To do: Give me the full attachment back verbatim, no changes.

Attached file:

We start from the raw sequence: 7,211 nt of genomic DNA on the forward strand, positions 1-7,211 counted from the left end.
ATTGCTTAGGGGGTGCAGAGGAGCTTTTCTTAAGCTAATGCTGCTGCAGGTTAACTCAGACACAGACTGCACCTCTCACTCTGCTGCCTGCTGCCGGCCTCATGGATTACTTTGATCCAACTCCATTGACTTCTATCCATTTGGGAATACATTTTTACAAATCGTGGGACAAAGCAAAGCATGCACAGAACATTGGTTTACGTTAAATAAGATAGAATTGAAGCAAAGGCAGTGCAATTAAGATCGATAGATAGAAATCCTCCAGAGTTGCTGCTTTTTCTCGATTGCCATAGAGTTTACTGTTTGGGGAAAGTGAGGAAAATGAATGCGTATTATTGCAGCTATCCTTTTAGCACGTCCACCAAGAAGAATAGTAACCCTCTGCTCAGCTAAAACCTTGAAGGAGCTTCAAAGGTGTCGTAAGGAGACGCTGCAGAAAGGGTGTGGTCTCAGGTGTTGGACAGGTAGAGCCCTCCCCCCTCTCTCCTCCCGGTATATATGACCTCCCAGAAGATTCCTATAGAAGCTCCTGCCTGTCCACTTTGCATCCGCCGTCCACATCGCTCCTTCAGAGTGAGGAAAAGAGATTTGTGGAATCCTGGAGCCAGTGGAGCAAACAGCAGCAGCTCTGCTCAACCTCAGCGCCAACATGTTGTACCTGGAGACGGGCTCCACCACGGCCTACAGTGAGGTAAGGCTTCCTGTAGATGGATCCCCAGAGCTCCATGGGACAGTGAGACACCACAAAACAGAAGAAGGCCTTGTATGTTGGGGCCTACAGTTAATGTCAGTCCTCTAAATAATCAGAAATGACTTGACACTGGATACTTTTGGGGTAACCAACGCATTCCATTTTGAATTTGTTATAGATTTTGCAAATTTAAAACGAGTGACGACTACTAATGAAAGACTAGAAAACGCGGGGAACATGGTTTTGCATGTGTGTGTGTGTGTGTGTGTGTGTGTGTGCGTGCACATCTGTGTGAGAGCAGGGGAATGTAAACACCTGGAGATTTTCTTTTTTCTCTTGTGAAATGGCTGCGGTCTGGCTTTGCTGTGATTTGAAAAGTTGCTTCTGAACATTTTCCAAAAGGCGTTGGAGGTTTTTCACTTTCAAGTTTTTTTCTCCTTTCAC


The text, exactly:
We start from the raw sequence: 7,211 nt of genomic DNA on the forward strand, positions 1-7,211 counted from the left end.
ATTGCTTAGGGGGTGCAGAGGAGCTTTTCTTAAGCTAATGCTGCTGCAGGTTAACTCAGACACAGACTGCACCTCTCACTCTGCTGCCTGCTGCCGGCCTCATGGATTACTTTGATCCAACTCCATTGACTTCTATCCATTTGGGAATACATTTTTACAAATCGTGGGACAAAGCAAAGCATGCACAGAACATTGGTTTACGTTAAATAAGATAGAATTGAAGCAAAGGCAGTGCAATTAAGATCGATAGATAGAAATCCTCCAGAGTTGCTGCTTTTTCTCGATTGCCATAGAGTTTACTGTTTGGGGAAAGTGAGGAAAATGAATGCGTATTATTGCAGCTATCCTTTTAGCACGTCCACCAAGAAGAATAGTAACCCTCTGCTCAGCTAAAACCTTGAAGGAGCTTCAAAGGTGTCGTAAGGAGACGCTGCAGAAAGGGTGTGGTCTCAGGTGTTGGACAGGTAGAGCCCTCCCCCCTCTCTCCTCCCGGTATATATGACCTCCCAGAAGATTCCTATAGAAGCTCCTGCCTGTCCACTTTGCATCCGCCGTCCACATCGCTCCTTCAGAGTGAGGAAAAGAGATTTGTGGAATCCTGGAGCCAGTGGAGCAAACAGCAGCAGCTCTGCTCAACCTCAGCGCCAACATGTTGTACCTGGAGACGGGCTCCACCACGGCCTACAGTGAGGTAAGGCTTCCTGTAGATGGATCCCCAGAGCTCCATGGGACAGTGAGACACCACAAAACAGAAGAAGGCCTTGTATGTTGGGGCCTACAGTTAATGTCAGTCCTCTAAATAATCAGAAATGACTTGACACTGGATACTTTTGGGGTAACCAACGCATTCCATTTTGAATTTGTTATAGATTTTGCAAATTTAAAACGAGTGACGACTACTAATGAAAGACTAGAAAACGCGGGGAACATGGTTTTGCATGTGTGTGTGTGTGTGTGTGTGTGTGTGTGCGTGCACATCTGTGTGAGAGCAGGGGAATGTAAACACCTGGAGATTTTCTTTTTTCTCTTGTGAAATGGCTGCGGTCTGGCTTTGCTGTGATTTGAAAAGTTGCTTCTGAACATTTTCCAAAAGGCGTTGGAGGTTTTTCACTTTCAAGTTTTTTTCTCCTTTCAC